The National Film Theatre in London is showing a season of films by Laurence Olivier, and I went to see his performance of Henry V. Knowing that the film was made in 1944 as a piece of war propaganda, it was impossible not to be reminded throughout of the trials of that period, even though the play itself was written nearly 350 years earlier. (Read the play here.)
The film opens with the challenge to the English: their historical rights in France are denied; their reputation insulted; their courage and determination doubted. Slow to anger, but furious when roused. The French try to avert the coming storm, but to no avail if they will not cede to the justice of the English case. The parallels with the second world war are unavoidable.
Then, as war follows, the English leaders ostentatiously share the concerns of the common man. Or rather, not quite so ostentatiously, as Harry goes in disguise among the soldiers in their camps on the night before battle, eerily waiting what will surely come next. And then, next morning, as the soldiers assemble for battle, Laurence Olivier leaps on to a wagon to give oratorical force to the case, recalling nothing so much as the inspiration Winston Churchill gave during those dark years.
But, happily, the film ends with the promise of reconciliation, in the form of marriage between the English king and the French princess. Such a solution is foreshadowed on the French side earlier in the film, but it proves that the English have the right motives after all.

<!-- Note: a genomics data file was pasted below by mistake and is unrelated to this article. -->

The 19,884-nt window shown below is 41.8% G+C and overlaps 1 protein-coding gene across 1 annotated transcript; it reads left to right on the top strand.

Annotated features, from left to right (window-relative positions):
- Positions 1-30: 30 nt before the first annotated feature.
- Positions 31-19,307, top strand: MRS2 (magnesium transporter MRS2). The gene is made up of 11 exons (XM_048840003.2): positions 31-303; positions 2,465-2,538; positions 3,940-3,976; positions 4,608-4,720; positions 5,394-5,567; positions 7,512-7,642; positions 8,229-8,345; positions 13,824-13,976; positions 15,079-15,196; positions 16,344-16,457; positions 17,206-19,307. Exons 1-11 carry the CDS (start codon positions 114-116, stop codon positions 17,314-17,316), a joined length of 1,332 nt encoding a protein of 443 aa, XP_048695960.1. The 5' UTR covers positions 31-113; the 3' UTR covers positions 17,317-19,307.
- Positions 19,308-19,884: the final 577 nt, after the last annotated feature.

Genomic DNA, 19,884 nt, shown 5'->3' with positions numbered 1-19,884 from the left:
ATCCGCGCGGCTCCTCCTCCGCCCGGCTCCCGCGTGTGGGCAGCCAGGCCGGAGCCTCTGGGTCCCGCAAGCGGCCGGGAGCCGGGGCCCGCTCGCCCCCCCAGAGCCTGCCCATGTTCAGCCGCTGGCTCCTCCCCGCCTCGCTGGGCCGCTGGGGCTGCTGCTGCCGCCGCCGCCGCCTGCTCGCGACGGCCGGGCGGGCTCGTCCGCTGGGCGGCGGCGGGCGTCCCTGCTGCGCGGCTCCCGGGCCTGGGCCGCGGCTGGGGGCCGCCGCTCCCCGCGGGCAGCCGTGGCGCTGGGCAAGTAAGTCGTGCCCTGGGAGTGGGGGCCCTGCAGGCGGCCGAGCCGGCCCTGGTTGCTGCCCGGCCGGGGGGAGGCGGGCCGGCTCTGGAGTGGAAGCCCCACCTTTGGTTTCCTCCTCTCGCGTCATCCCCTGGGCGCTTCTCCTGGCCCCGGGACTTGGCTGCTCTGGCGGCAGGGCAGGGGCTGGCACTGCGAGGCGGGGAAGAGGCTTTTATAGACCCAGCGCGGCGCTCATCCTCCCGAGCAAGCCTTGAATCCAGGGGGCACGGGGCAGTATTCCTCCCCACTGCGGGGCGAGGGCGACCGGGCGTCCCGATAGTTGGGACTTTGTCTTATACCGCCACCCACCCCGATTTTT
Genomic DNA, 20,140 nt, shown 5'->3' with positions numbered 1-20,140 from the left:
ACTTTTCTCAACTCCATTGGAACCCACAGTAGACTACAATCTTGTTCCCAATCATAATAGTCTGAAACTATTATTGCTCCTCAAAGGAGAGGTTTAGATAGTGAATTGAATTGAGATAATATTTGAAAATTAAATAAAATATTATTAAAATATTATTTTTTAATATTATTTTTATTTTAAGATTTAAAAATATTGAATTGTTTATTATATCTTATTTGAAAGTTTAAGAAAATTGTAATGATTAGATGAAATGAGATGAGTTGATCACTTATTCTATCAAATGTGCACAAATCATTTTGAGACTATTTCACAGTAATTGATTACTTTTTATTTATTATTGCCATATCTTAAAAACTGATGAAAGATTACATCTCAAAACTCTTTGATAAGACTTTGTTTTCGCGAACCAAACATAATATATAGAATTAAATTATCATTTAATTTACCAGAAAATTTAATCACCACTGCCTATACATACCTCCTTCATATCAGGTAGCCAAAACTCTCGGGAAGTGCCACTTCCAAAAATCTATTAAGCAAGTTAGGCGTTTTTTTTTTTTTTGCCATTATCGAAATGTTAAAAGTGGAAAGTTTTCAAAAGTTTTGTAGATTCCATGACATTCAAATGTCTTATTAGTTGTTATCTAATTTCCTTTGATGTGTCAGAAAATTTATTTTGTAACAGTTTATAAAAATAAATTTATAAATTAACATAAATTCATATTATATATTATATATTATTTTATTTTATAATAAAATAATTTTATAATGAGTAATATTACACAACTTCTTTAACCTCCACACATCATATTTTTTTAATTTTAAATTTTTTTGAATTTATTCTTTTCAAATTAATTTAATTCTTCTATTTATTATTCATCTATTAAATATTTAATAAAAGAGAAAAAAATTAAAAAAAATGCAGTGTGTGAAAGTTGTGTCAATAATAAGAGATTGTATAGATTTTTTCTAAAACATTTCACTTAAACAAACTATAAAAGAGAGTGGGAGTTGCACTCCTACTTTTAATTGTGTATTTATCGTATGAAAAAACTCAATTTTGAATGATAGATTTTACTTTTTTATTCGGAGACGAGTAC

I mentioned the impression that this whole film left on me and I was referred back to the last part of “The economic causes of war” by Lionel Robbins, which was published in 1939 and concluded that:
“Somehow of other we must create a framework in which the German Geist can give its best, not its worst, to Europe. A draconian peace will do nothing. The Nazis must be extirpated; but we have neither the strength nor the will to keep Germans in subjection for ever. What more appropriate outcome of our present agonies, therefore, what more fitting consecration of the blood which is being shed, than a peace in which this great people, purged of its devils, shall be coerced into free and equal citizenship of the United States of Europe?”
So, even at the outset of the war, federalists were spelling out the only terms on which it could be satisfactorily concluded.